I’ve also looked at becoming a little more social amongst others in the local blogging community. Generally if somebody takes the time to comment and I like their blog I’ll add a link to their site (as well as blogs that I just like of course :) ). Following on from this I’m trying to break out of just being a reader of the blogs I keep an eye on – these days I’ll try and actually post comments. RSS a great way of managing the massive amount of information that is produced on sites I like but it’s too easy to forget that going and seeing the site, making a comment etc creates a more positive response to the content creator than just incrementing the hits to their feed by one.

I’ve added a slightly more granular category category system (which I’ll probably overhaul in the coming weeks) so that people can focus on a single area if they want to, or ignore one. I’m posting less personal entries as often the bigger audience really doesn’t want to know about that type of content.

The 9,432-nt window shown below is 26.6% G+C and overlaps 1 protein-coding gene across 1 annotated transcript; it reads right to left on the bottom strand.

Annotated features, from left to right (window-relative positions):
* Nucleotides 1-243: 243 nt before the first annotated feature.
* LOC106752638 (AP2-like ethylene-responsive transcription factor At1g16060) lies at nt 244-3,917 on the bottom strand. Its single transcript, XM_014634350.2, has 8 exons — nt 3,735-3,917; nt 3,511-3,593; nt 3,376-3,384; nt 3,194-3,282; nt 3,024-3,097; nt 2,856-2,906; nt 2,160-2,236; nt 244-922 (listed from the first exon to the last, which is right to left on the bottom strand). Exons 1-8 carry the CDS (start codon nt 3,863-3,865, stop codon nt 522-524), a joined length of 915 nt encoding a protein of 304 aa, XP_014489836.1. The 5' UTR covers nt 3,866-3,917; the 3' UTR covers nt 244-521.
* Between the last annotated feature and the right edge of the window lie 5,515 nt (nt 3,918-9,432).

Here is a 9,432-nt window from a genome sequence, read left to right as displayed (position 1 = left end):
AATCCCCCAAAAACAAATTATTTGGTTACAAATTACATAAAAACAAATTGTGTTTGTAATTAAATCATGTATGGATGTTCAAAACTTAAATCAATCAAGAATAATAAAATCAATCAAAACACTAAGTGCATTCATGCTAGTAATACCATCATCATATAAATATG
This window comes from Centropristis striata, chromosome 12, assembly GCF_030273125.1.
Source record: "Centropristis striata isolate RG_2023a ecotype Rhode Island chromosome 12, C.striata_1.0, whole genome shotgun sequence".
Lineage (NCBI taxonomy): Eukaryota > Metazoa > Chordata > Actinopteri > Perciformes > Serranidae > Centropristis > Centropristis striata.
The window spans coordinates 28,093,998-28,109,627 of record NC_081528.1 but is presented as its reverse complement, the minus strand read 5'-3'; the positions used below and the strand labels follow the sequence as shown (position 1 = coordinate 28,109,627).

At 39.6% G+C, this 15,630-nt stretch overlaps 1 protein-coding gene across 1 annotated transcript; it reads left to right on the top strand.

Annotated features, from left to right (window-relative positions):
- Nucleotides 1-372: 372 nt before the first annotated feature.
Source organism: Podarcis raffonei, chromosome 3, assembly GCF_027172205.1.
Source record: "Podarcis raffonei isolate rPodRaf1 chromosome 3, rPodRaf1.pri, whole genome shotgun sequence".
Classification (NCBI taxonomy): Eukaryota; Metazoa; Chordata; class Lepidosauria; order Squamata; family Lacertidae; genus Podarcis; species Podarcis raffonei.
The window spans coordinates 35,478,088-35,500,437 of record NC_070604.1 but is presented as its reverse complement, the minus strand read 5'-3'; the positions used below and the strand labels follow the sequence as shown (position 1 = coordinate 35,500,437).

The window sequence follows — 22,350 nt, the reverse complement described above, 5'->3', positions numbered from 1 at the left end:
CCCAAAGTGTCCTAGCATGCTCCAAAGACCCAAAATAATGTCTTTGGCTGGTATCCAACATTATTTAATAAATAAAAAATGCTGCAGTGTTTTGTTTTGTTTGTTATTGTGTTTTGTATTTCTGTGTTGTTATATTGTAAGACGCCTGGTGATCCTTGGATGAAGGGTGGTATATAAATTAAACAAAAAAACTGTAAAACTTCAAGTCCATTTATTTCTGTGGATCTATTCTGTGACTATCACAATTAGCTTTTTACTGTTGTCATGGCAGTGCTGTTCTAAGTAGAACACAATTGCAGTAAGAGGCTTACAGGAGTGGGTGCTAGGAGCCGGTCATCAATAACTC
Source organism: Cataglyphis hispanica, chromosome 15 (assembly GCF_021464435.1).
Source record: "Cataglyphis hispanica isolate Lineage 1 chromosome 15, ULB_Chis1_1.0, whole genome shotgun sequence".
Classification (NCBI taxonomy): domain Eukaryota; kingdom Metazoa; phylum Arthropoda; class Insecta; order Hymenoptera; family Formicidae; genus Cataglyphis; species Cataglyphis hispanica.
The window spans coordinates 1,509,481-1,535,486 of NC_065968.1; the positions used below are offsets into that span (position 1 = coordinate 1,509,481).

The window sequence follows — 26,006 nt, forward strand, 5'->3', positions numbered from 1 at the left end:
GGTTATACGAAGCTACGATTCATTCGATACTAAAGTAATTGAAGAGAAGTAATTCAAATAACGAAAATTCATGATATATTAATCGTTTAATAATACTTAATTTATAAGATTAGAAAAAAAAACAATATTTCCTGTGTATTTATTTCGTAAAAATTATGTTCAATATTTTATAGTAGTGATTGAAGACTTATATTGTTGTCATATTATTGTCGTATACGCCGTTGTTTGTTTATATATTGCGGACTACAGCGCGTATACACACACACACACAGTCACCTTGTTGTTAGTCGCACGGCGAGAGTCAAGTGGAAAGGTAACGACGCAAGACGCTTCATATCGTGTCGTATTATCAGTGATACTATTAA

Over the next few weeks I’ll be looking to make some more changes to my blog and I’d love to hear feedback on those changes.


So – if you do read my blog, how have you found it? What could I do to make it better? What do I do well already? If you have a blog I’d love to see some posts about what people have done to improve their sites :)

– JD

Average Rating: 4.7 out of 5 based on 190 user reviews.

6 December 2005 in Business | Comments (4)

There has been plenty of chat about lately so I thought I’d add to it. I noticed a weird looking advert in the bottom of MSN and found upon clicking it that’s an advert for

Truly a weird type of advert – it’s like they want to appear dodgy. Maybe it’s designed to make people not realise Ferret is backed by a 4 billion dollar company? People like under dogs :) I can’t say I feel anymore compelled to spend money there.

To visit: click here.

– JD

Average Rating: 4.5 out of 5 based on 295 user reviews.

5 December 2005 in .Net | Comments (2)

Visual Studio 2005 Tabs

Just a few small tips on dealing with tabs (the control structure, not text based tabs :-) ).In Visual Studio 2005 if you click on a tab with the scroll-wheel it closes that tab.

I discovered this a while back because that’s how I’ve become used to dealing with tabs thanks to FireFox. Scroll-wheel click on a link to open in a new tab, scroll wheel click the tab to close it. It really speeds up having to right click a link and select “open in new tab”.

– JD

Average Rating: 4.7 out of 5 based on 173 user reviews.